This AI was trained to comb through medical records to find people who likely have familial hypercholesterolemia (FH). This is a genetic condition that increases the risk of heart attack or stroke. And it’s interesting how this AI came into being…

Big pharma companies Amgen, Sanofi, and Regeneron funded this research. These three companies each have therapies to treat FH… but they have had a hard time selling them. That’s because insurance companies and benefits managers made it difficult for patients to get these treatments. They didn’t think FH was prevalent.

So these three companies funded a nonprofit called the FH Foundation, which in turn contracted an early stage tech company called Atomo Health to develop an AI to identify high-risk patients. Atomo trained this AI on three years of medical data from 84,000 patients at several prominent medical centers in the United States.

From there, Atomo bought a massive dataset from a data vendor called IQVIA. This dataset contained medical records on 170 million patients in America.

Atomo tasked the AI with combing through this dataset… and it found 1.3 million people who are likely to have FH.

Put another way, the AI analyzed 170 million medical records and found 1.3 million at-risk people. That’s like finding a needle in a haystack. There’s just no way a person or group of people could do this.

Of course, Atomo reported back to the three big pharma companies. It plans to work with health centers to contact the 1.3 million at-risk people to offer its therapies.

We’ll continue to see these types of AI-related health care innovations. As I mentioned recently, health care applications are by far the most popular destination for private capital in AI. Thanks to artificial intelligence, we’ll live longer and healthier lives.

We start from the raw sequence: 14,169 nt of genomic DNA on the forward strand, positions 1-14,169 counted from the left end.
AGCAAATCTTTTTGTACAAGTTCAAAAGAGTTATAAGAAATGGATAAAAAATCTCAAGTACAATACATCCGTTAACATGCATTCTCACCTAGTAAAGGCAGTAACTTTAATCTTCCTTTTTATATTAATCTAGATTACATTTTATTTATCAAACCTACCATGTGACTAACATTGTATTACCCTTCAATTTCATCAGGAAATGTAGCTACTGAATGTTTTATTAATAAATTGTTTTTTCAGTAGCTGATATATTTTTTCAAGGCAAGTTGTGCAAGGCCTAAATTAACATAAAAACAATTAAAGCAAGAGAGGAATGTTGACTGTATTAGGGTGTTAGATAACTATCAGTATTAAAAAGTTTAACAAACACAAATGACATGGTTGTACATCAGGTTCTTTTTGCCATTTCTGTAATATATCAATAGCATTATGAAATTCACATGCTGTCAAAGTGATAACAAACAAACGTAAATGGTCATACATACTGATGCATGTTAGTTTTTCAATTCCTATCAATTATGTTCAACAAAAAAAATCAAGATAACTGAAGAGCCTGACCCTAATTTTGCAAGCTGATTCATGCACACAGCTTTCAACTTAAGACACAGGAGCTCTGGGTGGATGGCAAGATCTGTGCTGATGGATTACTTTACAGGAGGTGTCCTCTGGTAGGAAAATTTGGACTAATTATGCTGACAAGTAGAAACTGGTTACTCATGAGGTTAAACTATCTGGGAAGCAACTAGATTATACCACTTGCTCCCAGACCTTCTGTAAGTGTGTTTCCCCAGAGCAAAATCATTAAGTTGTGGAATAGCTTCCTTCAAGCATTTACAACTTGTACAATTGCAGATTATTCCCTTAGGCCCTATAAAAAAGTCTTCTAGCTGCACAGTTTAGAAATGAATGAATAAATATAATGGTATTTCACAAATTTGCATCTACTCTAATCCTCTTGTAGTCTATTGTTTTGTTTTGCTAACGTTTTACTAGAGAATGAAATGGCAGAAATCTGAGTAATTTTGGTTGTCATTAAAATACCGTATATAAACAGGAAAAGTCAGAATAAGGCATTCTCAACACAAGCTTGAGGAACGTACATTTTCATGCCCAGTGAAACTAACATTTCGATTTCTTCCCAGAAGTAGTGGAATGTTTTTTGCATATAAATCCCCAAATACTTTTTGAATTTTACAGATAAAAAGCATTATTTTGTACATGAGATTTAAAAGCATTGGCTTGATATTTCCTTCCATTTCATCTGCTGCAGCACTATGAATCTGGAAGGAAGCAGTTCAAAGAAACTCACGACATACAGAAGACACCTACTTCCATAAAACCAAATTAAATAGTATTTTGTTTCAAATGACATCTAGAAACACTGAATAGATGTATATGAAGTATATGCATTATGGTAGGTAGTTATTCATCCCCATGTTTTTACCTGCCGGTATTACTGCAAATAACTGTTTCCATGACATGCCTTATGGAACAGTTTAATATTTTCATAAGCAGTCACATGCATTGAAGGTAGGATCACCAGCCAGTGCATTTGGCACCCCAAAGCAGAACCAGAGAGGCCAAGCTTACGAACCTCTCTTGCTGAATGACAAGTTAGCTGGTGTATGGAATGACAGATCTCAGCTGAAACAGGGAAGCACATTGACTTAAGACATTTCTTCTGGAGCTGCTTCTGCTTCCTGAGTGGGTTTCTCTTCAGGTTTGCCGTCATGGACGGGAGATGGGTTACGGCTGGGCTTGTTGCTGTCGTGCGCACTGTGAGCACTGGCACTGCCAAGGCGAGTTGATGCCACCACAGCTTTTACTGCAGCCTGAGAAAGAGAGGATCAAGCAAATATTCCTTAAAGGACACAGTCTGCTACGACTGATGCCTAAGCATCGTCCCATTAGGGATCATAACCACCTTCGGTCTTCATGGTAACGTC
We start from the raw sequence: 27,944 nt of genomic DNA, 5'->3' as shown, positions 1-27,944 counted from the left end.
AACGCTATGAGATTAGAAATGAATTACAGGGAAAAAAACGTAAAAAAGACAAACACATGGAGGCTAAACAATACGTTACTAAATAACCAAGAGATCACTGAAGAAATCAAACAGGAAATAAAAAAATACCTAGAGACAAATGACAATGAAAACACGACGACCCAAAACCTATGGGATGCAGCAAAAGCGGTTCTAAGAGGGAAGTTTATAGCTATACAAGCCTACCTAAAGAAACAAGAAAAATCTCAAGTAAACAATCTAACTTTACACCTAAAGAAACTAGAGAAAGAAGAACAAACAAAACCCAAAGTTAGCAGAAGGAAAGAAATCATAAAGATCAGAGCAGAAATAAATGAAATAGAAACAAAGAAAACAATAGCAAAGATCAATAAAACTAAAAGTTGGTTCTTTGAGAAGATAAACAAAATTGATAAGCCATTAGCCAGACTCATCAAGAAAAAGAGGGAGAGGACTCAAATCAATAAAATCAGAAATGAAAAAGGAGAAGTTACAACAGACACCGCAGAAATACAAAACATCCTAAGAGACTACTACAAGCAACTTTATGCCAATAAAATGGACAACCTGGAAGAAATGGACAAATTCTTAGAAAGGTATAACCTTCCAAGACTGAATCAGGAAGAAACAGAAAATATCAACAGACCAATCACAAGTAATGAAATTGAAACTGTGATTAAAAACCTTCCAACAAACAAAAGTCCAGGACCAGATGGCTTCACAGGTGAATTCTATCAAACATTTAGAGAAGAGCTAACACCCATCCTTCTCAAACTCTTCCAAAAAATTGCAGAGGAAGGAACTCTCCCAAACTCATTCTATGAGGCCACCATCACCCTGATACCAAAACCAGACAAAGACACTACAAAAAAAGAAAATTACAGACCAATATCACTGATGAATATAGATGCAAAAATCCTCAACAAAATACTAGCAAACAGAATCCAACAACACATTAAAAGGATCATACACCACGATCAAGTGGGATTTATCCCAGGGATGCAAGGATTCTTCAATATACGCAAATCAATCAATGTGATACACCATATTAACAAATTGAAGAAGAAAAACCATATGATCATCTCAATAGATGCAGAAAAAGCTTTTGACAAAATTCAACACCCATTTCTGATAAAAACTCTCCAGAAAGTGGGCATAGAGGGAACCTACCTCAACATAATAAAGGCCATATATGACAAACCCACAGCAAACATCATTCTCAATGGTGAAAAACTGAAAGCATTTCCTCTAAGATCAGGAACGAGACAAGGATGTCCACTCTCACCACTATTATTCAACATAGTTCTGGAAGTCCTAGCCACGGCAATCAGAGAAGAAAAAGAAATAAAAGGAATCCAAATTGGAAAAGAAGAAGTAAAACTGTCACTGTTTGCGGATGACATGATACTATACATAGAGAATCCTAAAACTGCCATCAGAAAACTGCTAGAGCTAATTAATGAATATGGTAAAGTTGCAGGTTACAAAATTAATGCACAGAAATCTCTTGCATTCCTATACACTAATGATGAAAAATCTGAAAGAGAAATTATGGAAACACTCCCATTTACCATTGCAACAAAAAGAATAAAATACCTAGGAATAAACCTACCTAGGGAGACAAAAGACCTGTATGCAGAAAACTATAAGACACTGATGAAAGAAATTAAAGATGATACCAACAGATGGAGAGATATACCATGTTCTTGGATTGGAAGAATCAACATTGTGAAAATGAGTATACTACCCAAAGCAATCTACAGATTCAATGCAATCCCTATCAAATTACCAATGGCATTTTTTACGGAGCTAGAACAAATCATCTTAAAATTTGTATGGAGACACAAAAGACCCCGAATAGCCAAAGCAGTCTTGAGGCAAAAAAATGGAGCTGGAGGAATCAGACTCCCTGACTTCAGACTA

Cryptocurrency exchange Poloniex is fleeing the United States…

In February of last year, fintech company Circle acquired cryptocurrency exchange Poloniex for $400 million. Circle, which is partly owned by Goldman Sachs, made this move to expand its budding blockchain business.

Well, Circle just announced that it is spinning out Poloniex and taking it offshore. It is moving the asset outside of the U.S. market.

As a result, U.S. citizens will no longer be able to use the exchange. The announcement is quite abrupt, as U.S. customers will no longer be able to trade on the exchange by November 1, just a few days from now. And those same customers only have until December 15 to access their digital wallets and withdraw funds.

And the reason for this is simple… Circle found it too hard to grow the business in the U.S. due to the regulatory climate. The regulations are too unfriendly to digital asset-related businesses.

Blockchain companies have always faced regulatory opposition here… And it has gotten worse. The Securities and Exchange Commission (SEC) has been clamping down on blockchain companies that have digital assets (cryptocurrencies or tokens), as we have talked about recently.

This is a perfect example of what I’ve been saying all along. The U.S. needs to have a light regulatory touch when it comes to blockchain technology and digital assets… Or else the country will drive innovation overseas. That means pushing jobs and economic growth elsewhere.

Blockchain businesses aren’t going away. In many ways, blockchain technology is the next generation of databases, money, payment systems, contracts, and many other things.

It is a transformational technology that reduces friction, saves time, reduces the expense, and improves the security of so many transactions that we do daily, and many aren’t possible without blockchain technology.

But business and innovation always move to where they are treated the best. Sadly, that’s not the U.S. right now. This is not the free market we hoped to see in this space.

So this does not bode well for the near-term future of digital assets here in the States.

But as my longtime readers know, I’m an active member of the blockchain advocacy group, The Chamber of Digital commerce (catch up here).

And rest assured, I’ll continue to push hard for digital assets, a healthy regulatory environment, and the freedom for citizens to be able to choose to invest their money however they wish.


Jeff Brown
Editor, The Bleeding Edge